Lord of The Silver Bow is book one in a reimagining of the Trojan War. It revolves around a man known by many names. Those familiar with the Trojan War know him as Aeneas, but in this book he's also known as Helikaon and The Golden One. The man himself is one fit for the era. Helikaon is strong, brave, and brutal. His brutality has earned him no friends among his enemies, but then who has friends among their enemies.

I went into this book really not having a clear idea of what to expect. I think the author wanted it that way because there was no true continuous storyline other than Helikaon is a lost man trying to fight his demons to find his way and that Agamemnon wants to conquer all.

In many ways this story seemed quite true to life. David Gemmell hit many different areas such as duty, honor, pride, shame, love, and lust. He displays some truly human qualities in the characters which made me feel their emotions right along with them.

There were only two things I found I didn't enjoy about Lord of the Silver Bow. The first thing was that the story skips to some truly random point of view characters that seemed unnecessary. The second thing is that the middle fluctuated from interesting to boring so often that I wasn't sure if I could finish this book. The author ended the book quite well though so I must say I was more than satisfied.

One last positive to mention is that Odyseuss, in all his tall tale glory, appears in this book. He's quite the character and absolutely left me smiling.

After finishing book one, I know I'll be heading back to David Gemmell's Troy to finish this interesting series.

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Tuesday, November 10, 2015

The Ghosts of Watt O'Hugh

The Ghosts of Watt O'HughThe Ghosts of Watt O'Hugh by Steven S. Drachman
My rating: 3 of 5 stars

Watt O'Hugh the Third is a gunslinging cowboy in a wild west show but he's also something much more. When J.P. Morgan gets Watt thrown into a Wyoming prison, what has he gotten himself into? And can he bust out and reunite with the woman he loves?

The Ghosts of Watt O’Hugh is the first part of a memoir written by a time-traveling cowboy. Watt goes from roaming the West to starring in a Wild West show to finding himself railroaded by J.P. Morgan into stopping whatever it is that's going on in the paradisaical mountain town of Sidonia.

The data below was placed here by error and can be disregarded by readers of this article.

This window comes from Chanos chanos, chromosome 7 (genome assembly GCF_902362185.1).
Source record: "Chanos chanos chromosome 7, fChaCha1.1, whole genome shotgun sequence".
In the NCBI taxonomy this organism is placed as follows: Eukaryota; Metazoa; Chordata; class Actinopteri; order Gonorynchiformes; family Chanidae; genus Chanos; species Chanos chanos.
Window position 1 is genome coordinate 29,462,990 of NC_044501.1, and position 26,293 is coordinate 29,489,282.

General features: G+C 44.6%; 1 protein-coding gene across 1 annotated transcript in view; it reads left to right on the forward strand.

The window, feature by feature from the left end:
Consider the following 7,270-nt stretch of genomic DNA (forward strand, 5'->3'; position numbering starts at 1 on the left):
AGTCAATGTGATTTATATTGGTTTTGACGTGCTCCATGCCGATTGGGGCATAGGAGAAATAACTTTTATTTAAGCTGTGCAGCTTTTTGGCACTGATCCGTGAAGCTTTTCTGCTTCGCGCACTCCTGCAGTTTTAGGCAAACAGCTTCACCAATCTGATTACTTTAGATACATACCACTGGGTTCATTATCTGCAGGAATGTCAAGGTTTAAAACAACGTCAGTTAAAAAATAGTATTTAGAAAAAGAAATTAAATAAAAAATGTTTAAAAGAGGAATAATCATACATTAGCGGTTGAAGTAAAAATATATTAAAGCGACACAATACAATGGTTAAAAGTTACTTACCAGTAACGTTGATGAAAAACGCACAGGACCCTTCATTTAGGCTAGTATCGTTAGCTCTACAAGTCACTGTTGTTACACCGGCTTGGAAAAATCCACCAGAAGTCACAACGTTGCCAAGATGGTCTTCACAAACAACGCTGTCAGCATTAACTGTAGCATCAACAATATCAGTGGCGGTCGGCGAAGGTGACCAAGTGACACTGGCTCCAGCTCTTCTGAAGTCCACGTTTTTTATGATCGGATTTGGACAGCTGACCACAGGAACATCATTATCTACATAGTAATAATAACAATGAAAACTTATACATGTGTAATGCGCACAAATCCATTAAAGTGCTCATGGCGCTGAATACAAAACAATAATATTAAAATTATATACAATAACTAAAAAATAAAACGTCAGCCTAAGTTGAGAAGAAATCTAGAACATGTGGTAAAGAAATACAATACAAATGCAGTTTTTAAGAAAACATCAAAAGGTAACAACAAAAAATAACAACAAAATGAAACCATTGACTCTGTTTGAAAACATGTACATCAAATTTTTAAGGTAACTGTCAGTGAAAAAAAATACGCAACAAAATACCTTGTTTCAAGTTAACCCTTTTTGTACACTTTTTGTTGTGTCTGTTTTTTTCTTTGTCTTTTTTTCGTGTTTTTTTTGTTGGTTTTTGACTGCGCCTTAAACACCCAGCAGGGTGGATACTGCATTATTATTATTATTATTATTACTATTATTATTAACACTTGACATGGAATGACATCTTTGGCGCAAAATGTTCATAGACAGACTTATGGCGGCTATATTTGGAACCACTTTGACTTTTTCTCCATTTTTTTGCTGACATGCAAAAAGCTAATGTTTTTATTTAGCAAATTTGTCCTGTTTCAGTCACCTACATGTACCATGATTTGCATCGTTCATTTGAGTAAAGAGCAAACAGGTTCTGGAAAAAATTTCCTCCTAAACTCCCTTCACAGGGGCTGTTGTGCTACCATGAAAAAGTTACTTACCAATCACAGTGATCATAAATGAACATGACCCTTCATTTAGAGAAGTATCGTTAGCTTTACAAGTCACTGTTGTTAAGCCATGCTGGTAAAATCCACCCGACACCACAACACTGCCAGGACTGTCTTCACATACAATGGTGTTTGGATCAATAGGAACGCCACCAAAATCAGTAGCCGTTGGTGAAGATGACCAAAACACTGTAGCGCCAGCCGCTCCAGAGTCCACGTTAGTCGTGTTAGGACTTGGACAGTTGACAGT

As you might be able to tell, The Ghosts of Watt O'Hugh is a genre-bender with an epic scope. It's also a tale of lost love since Watt can't put his feelings for Lucy Billings aside.

The book was actually pretty funny at times, although there's an underlying current of sadness. There were enough unanswered questions to keep me plowing through the book when I should have been doing other things.

I liked this book but I wanted to love it. I don't know if it was a case of wrong book, wrong time, but I felt like I was in the dark for a lot of it. Watt's a pretty interesting character, though, and I'm curious about what finally shakes out. I'll probably wait until the trilogy is completed, though. Three out of five stars, though I plan on re-reading it once the trilogy is complete.

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Monday, November 9, 2015

Dry Sailing

The Autobiography of a SeamanThe Autobiography of a Seaman by Thomas Cochrane
Reviewed by Jason Koivu
My rating: 4 of 5 stars

One of my favorite '90s bands, The Jon Spencer Blues Explosion spat lyrics that often included their band name or shrilled, "You gonna know my name!", as if they were doing their own advertising right there and then, in song, because if you don't blow your own horn...fuck, no one else will.

That's how it was back in the old days. You had to toot your own flute to get ahead, and sometimes just to get your own, your just desserts. Military leaders of the past especially had to head up their own public relations. Some had rich and influential friends and relations who might round out the PR team, but mostly it was DIY.

Such were the times for Admiral Lord Cochrane, one of the courageous and daring British naval captains during the Napoleonic Wars. Forester's Hornblower series and Patrick O'Brian's long-running Master and Commander series both modeled their heros after Cochrane. So exciting was his career, little in the way of fiction needed to be invented by either writer. And so effective was Cochrane against the enemy, that the French named him "The Sea Wolf" and that notorious megalomaniac Napoleon would write about him in his post-war diaries.

Never heard of Cochrane? Well there are reasons for that...

Having served aboard numerous ships, Lord Cochrane gained insight into the workings of the navy and had ideas to improve matters. To do so, one needed to change laws, so he took up politics, joining the House of Lords. However, Cochrane's ideas for change pigeon-holed him as a naval reformer. It was a bad name as far as his bosses at the Admiralty were concerned. A reformer was a "radical" and those were considered as dangerous as liberals to conservatives.